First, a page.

Here Come the Brides is a Lambda Literary Award Finalist!



Finalists for the Lambda Literary Awards were announced today by the Lambda Literary Foundation (LLF) in Los Angeles. Books from major mainstream publishers, from academic presses, from both long-established and new LGBT publishers, as well as from emerging publish-on-demand technologies, make up the 687 submissions for the “Lammys.” The finalists were selected from a record number of submissions, and, for the first time, the judges were encouraged to choose more finalists in those categories that drew a large number of submissions.

Now in their twenty-fifth year, the Lambda Literary Awards celebrate achievement in lesbian, gay, bisexual, and transgender (LGBT) writing for books published in 2012. Winners will be announced during a ceremony on Monday evening, June 3, 2013, at The Great Hall at Cooper Union,7 East 7th Street, New York City 10003. Details on the annual after-party location are forthcoming. For more information and to buy tickets, please visit:



We’ve been really thrilled by the critical response to Here Come the Brides! Here are excerpts from some of our favorite reviews:

“Though there are countless books on LGBT marriage and on lesbian relationships, this is the first anthology that approaches same-sex marriage between women not as a political destination but as a complex cultural phenomenon….There is real courage in these pages—honest, heartfelt accounts of friends who reject the institution of marriage and families that reject thebrides, trans-women’s visions of their own walk down the aisle, the bittersweet regrets of lesbian divorcees, and the unabashed joy felt by many women whentheir right to marry is validated. No lesbian anthology is complete without the voice of lesbian rights pioneer Phyllis Lyon, who married her longtime partner Del Martin in the first gay marriage performed in California. She is interviewed here by National Center for Lesbian Rights executive director Kate Kendell. VERDICT Required reading for all students of civil rights and marriage equality.”  –Elizabeth Kennedy, Library Journal [Also listed on Library Journal‘s “Ten Resources on Same-Sex Marriage”]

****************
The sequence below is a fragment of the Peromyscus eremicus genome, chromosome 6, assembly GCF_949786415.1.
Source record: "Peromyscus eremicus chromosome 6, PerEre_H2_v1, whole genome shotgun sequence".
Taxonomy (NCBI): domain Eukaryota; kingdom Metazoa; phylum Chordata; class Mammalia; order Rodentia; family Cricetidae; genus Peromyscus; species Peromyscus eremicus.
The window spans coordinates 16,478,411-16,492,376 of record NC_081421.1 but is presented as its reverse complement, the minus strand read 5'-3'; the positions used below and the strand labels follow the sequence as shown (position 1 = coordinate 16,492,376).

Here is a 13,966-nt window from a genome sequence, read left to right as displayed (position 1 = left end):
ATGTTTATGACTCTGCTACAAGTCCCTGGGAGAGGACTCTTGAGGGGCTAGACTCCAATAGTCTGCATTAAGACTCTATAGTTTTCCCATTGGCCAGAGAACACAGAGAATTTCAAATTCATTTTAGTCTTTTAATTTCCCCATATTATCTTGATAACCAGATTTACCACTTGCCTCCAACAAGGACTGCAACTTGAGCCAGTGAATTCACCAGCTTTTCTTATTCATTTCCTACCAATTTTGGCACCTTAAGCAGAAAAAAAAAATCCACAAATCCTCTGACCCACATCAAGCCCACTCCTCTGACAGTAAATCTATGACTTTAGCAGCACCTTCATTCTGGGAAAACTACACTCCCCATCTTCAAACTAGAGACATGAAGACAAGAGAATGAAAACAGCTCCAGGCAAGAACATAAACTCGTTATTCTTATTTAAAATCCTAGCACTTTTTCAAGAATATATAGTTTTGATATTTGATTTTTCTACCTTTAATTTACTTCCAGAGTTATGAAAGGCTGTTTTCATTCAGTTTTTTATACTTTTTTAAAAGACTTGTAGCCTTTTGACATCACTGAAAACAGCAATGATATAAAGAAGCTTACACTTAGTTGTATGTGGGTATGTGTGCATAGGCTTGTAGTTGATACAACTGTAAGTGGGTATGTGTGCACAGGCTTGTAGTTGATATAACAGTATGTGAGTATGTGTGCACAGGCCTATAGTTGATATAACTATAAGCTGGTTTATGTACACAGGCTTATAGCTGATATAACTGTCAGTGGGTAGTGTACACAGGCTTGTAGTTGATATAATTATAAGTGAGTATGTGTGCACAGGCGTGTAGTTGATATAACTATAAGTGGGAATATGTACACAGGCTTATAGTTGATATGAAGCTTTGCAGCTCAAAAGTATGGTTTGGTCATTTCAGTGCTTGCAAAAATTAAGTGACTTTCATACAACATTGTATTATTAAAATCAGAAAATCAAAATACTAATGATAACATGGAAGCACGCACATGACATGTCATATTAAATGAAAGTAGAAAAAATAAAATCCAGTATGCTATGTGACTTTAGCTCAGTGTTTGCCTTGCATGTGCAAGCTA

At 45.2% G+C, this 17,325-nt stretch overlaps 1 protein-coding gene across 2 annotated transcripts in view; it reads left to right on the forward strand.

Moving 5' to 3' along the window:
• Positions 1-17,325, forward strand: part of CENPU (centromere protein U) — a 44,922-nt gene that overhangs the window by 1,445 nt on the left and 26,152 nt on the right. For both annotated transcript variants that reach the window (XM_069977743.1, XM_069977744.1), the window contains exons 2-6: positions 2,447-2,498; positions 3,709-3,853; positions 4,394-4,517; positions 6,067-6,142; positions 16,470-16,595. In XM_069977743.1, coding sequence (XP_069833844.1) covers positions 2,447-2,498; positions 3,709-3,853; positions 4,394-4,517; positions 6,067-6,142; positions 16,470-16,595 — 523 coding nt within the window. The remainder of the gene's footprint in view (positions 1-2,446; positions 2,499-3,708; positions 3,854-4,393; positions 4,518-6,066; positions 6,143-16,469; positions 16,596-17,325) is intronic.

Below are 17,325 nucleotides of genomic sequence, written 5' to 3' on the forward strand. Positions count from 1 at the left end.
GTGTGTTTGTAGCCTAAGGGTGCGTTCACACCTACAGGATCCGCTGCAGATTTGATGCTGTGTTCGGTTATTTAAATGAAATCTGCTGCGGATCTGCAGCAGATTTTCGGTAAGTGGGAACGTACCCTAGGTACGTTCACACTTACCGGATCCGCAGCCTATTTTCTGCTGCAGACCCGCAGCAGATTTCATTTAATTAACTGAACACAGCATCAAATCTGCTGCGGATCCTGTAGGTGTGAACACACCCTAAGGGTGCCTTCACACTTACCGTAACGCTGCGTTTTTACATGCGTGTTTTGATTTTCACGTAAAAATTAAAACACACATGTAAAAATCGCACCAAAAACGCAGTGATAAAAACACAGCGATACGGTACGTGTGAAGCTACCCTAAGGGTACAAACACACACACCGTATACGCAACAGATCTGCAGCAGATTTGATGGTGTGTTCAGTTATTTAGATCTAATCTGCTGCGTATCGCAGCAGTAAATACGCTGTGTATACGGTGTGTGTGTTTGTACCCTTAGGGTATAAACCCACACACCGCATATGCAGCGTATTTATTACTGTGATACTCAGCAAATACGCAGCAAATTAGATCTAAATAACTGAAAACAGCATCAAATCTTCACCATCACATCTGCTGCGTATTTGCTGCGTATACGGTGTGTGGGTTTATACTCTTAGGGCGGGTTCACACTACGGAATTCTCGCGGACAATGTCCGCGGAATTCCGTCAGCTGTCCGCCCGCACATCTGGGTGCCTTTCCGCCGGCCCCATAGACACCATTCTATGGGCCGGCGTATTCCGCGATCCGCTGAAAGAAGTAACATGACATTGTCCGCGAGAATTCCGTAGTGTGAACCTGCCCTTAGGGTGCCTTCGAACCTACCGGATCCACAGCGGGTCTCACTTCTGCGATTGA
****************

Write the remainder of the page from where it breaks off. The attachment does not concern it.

“If you think wedding bells may ring in your future, toss the wedding planner aside and pick up a copy of Here Come the Brides! instead. This substantial collection of first-person narratives touches on every topic a potential bride would want to know about, from the radically political to the highly practical….
Some authors deal with the legalities that make couples consider marriage, such as co-owning property or having children together. Others write about the details of the ceremony they had or wish to have, or the significance of selecting their rings, or explaining their union to their families of origin….And there are also some who write touchingly about how they have been swayed to marry by what they have witnessed over their lifetimes, both in the LGBT community and in the ever-changing national political scene….In ‘More Today Than Yesterday,’ Bette Skandalis writes, ‘I am proud that our marriage has contributed to the political conversation—the revolutionary idea that joining with someone is not a right accorded to a privileged heterosexual few, but for anyone lucky enough to find somebody to share a life with.'”   –Rachel Pepper, Curve


“This engaging collection of first-person accounts makes an absorbing read.”  –E.B. Boatner, Lavender Magazine


“This collection is dud free. … [It] accomplishes many things at once; making the reader reach for a tissue or their loved one(s), inciting protest at the appalling treatment gay American citizens go through on a daily basis and thoughtfully criticizing and de-constructing marriage as a whole. A wonderful read that is highly recommended for any bookshelf.”   –Jillian L. Schweitzer, Atlas